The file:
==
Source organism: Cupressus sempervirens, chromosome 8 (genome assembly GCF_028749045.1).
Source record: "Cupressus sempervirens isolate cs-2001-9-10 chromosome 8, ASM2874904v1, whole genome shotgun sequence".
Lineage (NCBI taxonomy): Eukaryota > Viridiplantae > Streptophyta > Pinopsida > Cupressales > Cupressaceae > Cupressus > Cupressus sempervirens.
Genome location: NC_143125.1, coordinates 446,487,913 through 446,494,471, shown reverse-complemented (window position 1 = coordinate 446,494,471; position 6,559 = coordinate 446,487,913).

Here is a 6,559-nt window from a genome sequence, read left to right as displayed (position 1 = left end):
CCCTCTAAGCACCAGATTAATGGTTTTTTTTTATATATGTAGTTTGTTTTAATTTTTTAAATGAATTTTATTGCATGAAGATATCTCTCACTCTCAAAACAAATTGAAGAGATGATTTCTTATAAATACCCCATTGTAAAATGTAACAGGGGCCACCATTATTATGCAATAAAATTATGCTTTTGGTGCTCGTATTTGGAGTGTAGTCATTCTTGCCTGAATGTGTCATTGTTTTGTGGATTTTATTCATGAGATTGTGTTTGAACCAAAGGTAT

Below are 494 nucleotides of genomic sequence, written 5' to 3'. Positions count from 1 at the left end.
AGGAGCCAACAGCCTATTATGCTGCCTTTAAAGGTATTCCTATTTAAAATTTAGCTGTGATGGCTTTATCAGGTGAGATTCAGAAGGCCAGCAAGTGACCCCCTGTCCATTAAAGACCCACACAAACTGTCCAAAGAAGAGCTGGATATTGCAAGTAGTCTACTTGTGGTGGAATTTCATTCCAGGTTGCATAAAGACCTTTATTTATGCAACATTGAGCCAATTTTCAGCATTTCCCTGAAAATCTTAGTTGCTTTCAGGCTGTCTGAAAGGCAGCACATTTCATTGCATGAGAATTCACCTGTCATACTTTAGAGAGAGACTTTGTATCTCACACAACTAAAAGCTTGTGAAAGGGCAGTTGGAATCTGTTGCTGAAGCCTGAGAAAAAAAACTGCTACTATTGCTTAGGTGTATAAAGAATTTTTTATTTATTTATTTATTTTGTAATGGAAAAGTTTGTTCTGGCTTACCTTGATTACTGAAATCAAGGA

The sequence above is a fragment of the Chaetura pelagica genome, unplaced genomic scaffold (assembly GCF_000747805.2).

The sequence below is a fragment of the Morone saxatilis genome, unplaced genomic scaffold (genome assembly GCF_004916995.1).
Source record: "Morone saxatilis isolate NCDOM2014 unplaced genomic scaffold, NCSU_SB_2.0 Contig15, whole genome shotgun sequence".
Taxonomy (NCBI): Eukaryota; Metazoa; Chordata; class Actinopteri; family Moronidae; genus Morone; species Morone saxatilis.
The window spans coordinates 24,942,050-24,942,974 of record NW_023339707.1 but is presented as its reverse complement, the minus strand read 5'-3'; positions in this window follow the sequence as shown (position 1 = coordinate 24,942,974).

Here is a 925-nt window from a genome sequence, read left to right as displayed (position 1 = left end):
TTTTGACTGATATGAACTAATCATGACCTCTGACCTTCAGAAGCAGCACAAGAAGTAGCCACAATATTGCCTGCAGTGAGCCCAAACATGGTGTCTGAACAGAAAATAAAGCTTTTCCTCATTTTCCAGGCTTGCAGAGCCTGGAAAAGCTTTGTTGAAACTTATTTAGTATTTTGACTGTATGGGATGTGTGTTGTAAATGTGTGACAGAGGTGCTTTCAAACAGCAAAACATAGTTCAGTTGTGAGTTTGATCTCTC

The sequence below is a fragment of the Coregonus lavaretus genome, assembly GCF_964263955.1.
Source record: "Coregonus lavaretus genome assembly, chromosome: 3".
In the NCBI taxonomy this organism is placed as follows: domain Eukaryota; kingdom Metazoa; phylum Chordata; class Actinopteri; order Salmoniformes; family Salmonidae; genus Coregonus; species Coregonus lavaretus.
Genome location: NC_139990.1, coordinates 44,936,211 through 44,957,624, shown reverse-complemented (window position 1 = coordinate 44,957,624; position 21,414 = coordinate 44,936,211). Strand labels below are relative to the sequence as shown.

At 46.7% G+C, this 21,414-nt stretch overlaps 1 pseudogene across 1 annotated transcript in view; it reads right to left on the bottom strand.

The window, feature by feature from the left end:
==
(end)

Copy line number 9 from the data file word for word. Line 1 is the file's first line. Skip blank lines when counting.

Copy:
The sequence above is a fragment of the Chaetura pelagica genome, unplaced genomic scaffold (assembly GCF_000747805.2).